Ordinary Days premiered in 2008 at London’s Finborough theatre, before moving to its rightful home off-Broadway the following year. Set in New York, it follows the intersecting lives of four characters finding and losing their way in the city that never sleeps. From hailing cabs in the rain, to getting lost in the expanse of the Metropolitan Museum and bemoaning the size of tiny apartments, these are NYC stories we are familiar with. The real charm is in the songs, and the relationships that writer and composer Adam Gwon created between our muddled and striving heroes.
Claire and Jason are a couple in trouble. We watch them unpack in their new apartment, and through wistful songs like ‘Space between’ and ‘Let things go’ we see that all is not as rosy as it ought to be. More interesting, though, is the relationship wrought between Warren and Claire when the former finds the latter’s postgraduate thesis notes on a park bench. Watching the hopelessly optimistic Warren form a friendship with the prickly and cynical Deb had us wracking our brains for other examples of burgeoning platonic friendships portrayed in this way. we couldn’t come up with many. ‘Sort of fairy-tale’ is the number the unlikely friends sing that captures the essence of Ordinary Days, which at just 80 minutes long, is fleetingly sweet.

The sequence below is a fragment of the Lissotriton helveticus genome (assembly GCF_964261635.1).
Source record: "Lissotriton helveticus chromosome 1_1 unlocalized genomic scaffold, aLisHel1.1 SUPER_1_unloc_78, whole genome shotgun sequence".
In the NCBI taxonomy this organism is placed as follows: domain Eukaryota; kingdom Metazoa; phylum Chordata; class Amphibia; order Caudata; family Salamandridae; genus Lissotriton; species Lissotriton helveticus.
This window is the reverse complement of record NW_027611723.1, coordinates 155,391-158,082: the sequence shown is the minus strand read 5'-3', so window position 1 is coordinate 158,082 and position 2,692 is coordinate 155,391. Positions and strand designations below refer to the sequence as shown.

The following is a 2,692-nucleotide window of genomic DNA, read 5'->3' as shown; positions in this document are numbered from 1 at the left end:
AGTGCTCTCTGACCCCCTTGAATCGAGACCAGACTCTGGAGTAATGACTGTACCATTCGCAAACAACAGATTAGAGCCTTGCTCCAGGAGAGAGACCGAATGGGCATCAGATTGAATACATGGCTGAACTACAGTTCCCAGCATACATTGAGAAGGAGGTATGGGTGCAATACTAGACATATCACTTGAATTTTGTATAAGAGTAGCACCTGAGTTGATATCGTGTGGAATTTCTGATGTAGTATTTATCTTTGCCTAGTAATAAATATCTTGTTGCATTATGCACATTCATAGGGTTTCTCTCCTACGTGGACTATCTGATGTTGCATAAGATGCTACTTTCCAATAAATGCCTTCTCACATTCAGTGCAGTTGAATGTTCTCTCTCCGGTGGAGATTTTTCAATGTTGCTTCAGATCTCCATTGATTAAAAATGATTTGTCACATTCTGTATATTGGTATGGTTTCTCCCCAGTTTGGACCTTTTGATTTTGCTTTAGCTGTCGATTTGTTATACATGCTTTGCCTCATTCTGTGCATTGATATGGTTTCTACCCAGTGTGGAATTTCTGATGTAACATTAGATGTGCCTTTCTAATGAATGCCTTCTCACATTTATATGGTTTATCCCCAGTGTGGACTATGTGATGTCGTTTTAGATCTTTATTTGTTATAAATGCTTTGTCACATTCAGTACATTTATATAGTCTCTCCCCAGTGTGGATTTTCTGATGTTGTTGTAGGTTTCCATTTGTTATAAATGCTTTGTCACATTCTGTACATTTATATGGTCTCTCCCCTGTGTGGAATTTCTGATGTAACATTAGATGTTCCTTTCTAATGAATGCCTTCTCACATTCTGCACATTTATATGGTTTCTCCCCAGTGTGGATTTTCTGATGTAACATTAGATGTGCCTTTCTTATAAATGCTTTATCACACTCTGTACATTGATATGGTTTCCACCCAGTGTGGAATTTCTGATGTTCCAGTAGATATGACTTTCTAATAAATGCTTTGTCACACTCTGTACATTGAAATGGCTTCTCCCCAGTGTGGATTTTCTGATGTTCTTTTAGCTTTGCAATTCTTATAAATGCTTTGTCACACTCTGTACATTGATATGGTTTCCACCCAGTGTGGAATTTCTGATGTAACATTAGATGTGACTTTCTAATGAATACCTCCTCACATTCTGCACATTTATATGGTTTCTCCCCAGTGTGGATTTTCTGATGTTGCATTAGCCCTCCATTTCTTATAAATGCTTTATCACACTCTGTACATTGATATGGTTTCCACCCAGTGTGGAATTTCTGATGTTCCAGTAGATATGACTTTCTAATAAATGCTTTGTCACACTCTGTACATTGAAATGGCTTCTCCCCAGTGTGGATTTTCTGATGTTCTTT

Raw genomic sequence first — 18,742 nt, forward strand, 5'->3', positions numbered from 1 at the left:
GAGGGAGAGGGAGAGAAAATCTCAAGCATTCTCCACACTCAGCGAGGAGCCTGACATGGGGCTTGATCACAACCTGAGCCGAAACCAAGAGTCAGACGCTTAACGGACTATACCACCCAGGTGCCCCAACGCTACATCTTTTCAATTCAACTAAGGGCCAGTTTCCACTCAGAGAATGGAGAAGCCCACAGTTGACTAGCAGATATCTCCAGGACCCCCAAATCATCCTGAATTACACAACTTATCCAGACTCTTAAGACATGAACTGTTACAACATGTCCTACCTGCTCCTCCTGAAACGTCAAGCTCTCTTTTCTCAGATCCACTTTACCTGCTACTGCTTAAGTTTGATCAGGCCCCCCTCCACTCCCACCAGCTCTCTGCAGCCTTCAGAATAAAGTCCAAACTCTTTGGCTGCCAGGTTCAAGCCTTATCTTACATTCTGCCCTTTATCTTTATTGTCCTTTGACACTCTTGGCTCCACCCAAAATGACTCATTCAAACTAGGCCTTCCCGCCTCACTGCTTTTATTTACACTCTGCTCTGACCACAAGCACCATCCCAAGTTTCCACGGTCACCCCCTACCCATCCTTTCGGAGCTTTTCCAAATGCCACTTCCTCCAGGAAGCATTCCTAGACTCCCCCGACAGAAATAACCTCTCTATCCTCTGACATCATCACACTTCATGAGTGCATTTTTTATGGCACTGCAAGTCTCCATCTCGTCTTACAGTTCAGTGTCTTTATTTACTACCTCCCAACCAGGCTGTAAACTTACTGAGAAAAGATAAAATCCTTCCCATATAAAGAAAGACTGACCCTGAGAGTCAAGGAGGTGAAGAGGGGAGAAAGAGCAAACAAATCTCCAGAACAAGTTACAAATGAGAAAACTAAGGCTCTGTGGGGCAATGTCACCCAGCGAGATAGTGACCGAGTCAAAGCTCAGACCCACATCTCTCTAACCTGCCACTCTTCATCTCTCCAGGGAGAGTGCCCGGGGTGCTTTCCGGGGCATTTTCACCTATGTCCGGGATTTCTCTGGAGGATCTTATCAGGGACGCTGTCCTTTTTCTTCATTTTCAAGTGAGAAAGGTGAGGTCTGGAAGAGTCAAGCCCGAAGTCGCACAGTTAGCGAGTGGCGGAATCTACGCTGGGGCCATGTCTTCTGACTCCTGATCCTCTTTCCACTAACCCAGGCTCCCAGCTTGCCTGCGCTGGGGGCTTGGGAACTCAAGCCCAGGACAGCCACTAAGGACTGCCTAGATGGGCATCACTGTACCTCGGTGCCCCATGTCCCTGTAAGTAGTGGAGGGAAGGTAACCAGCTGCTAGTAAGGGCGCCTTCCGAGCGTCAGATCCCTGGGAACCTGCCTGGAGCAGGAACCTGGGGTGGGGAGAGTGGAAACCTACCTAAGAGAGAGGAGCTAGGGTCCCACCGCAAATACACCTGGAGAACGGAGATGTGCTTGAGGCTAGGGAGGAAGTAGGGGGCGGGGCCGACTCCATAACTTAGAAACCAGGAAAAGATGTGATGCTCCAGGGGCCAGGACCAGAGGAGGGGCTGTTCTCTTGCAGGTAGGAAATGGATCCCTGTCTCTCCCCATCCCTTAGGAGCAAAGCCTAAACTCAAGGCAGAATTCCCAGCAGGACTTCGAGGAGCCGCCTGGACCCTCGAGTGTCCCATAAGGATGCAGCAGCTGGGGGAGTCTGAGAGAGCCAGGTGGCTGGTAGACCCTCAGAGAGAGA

The cast might not hit every note with true West End professionalism, but this is a taut production with moments of brilliance. Glen Jordan’s portrayal of Warren’s relentless positivity is pitch perfect, and Kate Gledhill keeps Deb on the right side of likeable with comedic skill. The show is weaker in the ensemble moments (there were points where we struggled to make the lyrics out as voices fought with each other) but still worth a watch if you’re in need of a big city pick-me-up.
Reviewed by April Delaney